In regards to the Omnibus Peerage, one argument that is heard: We will water down the concept/reality of what Peerage is by including more. I will attempt to dismantle that theory. I will use certain groups as examples, but this is a ubiquitous argument and is not limited to, or singling out any specific group. They are examples. Nothing more, nothing less.
Driving in ones lane
Who is made ‘less’? When someone is elevated, they are elevated for what they master in, in their lane. Meaning this candidate is a master of the thing they are, in the space they chose. Someone who is recognized as a Laurel for their woodworking mastery will not be a detriment (nor necessarily as boon for that matter) to the Equestrian community. These two worlds might collide in a weird Venn-y diagram-my world, but not likely. Both will enjoy the benefits of having one so recognized in their ranks, continuing to do what they do, in their mastered field.
What this means is that one being recognized or elevated in their space in no way detracts from the other. Presumably these people are recognized for the work they have done, and hopefully continue to do. These individuals will be asked for support by the Society and Crown on their areas of expertise. It is about singling out individuals who are masters and thought leaders in their space. It identifies people who can be depended on for wisdom and intelligence. In other words, there is no pie. Anyone recognized as a Peer already, is not harmed or damaged in any way. Their voice rendered no less valued, their mastery not diminished in any way.
Peers… they live!
Whether we agree on the mechanics of how and why, one thing we should all agree on, is that Peers already exist, they simply haven’t been recognized as such. In each wonderful area that exists in the Society we could go to those communities, and ask, “Who is the most amazing person in your ‘space’?”. I would wager that any person who is active in that space, has at least one immediate answer. I would further bet that many of those people named would already be Peers in that area. The glaring exception would be people in specific groups in the SCA (eg: archery). Given that they do exist, that by any metric ever used to determine worthiness, a person meets or exceeds them all, why AREN’T they a Peer?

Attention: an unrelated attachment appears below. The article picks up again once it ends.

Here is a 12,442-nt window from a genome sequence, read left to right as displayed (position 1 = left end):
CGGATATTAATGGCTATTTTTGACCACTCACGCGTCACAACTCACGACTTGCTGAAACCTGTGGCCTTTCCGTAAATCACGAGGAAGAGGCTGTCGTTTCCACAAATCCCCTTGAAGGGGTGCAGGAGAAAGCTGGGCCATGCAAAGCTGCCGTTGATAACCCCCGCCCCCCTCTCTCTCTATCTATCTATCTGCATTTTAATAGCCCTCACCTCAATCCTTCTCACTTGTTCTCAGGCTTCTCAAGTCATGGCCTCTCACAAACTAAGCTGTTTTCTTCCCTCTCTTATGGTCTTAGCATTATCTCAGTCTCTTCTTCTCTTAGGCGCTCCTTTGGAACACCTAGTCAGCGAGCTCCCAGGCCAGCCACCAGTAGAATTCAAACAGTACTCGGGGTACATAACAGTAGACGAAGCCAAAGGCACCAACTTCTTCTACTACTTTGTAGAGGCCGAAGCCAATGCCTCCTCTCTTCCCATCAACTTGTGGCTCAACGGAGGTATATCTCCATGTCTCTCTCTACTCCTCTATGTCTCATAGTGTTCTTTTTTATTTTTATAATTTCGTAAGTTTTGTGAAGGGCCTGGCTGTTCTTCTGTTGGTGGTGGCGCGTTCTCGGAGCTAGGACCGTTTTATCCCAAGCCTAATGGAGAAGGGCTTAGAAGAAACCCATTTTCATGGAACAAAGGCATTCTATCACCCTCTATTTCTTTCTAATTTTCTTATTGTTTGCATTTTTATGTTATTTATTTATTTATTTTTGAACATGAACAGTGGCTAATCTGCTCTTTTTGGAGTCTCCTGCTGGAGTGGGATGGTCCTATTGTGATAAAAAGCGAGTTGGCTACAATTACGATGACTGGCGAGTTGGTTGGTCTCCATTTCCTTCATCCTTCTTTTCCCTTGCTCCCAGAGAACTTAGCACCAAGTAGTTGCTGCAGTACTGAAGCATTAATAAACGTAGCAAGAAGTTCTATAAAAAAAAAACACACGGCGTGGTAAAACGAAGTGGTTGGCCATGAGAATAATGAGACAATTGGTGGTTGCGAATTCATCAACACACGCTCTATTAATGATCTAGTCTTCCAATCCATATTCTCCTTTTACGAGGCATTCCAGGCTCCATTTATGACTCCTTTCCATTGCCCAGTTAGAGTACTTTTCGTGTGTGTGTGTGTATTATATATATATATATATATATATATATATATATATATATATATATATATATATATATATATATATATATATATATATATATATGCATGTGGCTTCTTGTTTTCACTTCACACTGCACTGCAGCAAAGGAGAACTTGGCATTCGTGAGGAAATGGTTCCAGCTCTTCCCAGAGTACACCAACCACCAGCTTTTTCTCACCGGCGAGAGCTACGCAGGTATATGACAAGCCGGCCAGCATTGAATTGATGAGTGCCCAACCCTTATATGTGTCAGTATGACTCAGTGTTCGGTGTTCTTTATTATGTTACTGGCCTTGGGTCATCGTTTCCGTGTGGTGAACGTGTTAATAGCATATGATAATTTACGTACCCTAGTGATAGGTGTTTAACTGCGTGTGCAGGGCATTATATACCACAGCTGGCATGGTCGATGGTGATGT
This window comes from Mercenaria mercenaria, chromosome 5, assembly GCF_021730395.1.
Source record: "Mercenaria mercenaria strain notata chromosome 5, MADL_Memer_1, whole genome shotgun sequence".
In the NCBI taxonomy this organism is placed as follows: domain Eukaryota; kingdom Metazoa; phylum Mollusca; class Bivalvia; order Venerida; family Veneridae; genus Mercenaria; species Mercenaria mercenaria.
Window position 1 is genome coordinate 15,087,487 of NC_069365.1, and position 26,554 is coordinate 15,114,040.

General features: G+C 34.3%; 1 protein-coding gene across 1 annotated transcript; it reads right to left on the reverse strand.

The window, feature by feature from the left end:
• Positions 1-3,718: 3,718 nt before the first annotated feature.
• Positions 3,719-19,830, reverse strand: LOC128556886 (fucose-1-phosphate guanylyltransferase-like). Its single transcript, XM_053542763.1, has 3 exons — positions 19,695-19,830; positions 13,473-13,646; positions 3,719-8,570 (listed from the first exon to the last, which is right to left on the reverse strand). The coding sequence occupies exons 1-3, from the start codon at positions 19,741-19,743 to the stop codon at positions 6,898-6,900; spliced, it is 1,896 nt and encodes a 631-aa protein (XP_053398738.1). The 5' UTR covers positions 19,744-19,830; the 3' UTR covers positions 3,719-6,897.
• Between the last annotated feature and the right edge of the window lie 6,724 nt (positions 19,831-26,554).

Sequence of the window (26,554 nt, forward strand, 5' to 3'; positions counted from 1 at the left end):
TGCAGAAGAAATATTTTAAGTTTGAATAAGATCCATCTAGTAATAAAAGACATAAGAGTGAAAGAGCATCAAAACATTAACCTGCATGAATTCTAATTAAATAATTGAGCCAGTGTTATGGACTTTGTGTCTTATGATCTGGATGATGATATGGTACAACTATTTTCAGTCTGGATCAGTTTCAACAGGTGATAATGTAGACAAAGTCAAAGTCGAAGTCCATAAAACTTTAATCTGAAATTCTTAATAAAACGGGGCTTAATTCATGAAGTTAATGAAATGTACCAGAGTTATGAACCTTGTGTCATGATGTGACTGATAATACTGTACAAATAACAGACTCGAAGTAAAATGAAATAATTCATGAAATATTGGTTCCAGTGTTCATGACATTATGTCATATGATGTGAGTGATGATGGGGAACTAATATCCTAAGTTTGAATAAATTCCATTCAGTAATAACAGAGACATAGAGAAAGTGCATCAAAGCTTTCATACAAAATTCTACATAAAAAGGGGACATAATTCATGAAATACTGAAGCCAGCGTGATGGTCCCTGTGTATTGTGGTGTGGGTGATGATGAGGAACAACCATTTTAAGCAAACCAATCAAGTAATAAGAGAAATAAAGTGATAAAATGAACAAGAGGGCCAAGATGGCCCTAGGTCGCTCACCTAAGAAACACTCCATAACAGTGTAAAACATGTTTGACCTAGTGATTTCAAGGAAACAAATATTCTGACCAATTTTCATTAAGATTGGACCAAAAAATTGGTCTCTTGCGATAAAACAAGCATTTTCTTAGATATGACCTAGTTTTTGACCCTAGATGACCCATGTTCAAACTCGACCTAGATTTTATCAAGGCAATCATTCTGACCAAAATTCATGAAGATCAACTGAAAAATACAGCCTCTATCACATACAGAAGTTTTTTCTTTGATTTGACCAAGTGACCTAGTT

They can be a Peer already
“If they are an archer, they can become a Laurel!” If the argument is to be believed, that ‘granting a Martial Peerage would water down the pool’, then by recognizing an archer as a Laurel, or a Martial Peer would literally take the same space. Meaning regardless of what the individual is a candidate for, you are still adding N+1. So why not recognize them for who they are?
Take the example of an archer is recognized for their art and not their mastery of the martial skill (of which their art is derivative) couldn’t that be insulting? Perhaps this is hard for some to understand because they don’t know much about archery specifically, but this example can be overlaid to anything else. An example I think most people can recognize is this: There is a candidate in the fighting community who exemplifies all Peer traits, is a master of their martial form, derived arts such as making armor, weapons, teaching, and more… Would any member of the Chiv community accept them being made a Laurel for their armor making skill in lieu of a Knight for everything they are? Would that not be insulting to all the dedication and value they bring to every other aspect of the Society?
Let’s do both!
The Society and Crown have recognized individuals as multiple Peers, again and again. If they argument is to be believed that we cannot ‘water down’ the Peerages, then why do multiple Peers exist? Certainly there are members of the Laurel who are also members of the Chiv, and in each space, deserving. Using the water down argument, recognizing someone as a Peer in another space would be wasteful.
But it isn’t, and anyone who knows a worthy individual who holds multiple Peerages, has them for a reason. WHAT are those reasons? The reasons one conjures are the same exact reasons used for allowing recognition for individuals for who they are and what they do, not ASPECTS of who they are and what they do.
Dude, shut up
I will for now, but I’ll conclude with this. If the concept of Peerage is a necessary one, and we as a Society value those candidates, let us recognize those individuals for who and what they are. Respect their space as we continue to respect yours.
In service to the Dream in equity…